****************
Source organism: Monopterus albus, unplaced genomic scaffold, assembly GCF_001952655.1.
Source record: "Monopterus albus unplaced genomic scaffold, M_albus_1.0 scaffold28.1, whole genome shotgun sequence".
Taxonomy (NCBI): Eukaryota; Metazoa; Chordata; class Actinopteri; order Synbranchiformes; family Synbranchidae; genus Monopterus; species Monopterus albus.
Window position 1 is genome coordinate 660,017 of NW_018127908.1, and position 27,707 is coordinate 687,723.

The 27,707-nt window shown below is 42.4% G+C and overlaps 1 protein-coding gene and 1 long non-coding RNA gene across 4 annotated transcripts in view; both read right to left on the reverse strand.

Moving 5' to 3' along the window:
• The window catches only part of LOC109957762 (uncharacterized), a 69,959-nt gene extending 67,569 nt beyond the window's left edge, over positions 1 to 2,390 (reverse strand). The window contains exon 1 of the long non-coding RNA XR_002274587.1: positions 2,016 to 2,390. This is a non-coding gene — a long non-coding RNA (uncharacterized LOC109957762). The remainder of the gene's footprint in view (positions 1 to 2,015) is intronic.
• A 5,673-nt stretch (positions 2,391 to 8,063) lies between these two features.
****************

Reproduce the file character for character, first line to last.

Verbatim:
Source organism: Monopterus albus, unplaced genomic scaffold, assembly GCF_001952655.1.
Source record: "Monopterus albus unplaced genomic scaffold, M_albus_1.0 scaffold28.1, whole genome shotgun sequence".
Taxonomy (NCBI): Eukaryota; Metazoa; Chordata; class Actinopteri; order Synbranchiformes; family Synbranchidae; genus Monopterus; species Monopterus albus.
Window position 1 is genome coordinate 660,017 of NW_018127908.1, and position 27,707 is coordinate 687,723.

The 27,707-nt window shown below is 42.4% G+C and overlaps 1 protein-coding gene and 1 long non-coding RNA gene across 4 annotated transcripts in view; both read right to left on the reverse strand.

Moving 5' to 3' along the window:
• The window catches only part of LOC109957762 (uncharacterized), a 69,959-nt gene extending 67,569 nt beyond the window's left edge, over positions 1 to 2,390 (reverse strand). The window contains exon 1 of the long non-coding RNA XR_002274587.1: positions 2,016 to 2,390. This is a non-coding gene — a long non-coding RNA (uncharacterized LOC109957762). The remainder of the gene's footprint in view (positions 1 to 2,015) is intronic.
• A 5,673-nt stretch (positions 2,391 to 8,063) lies between these two features.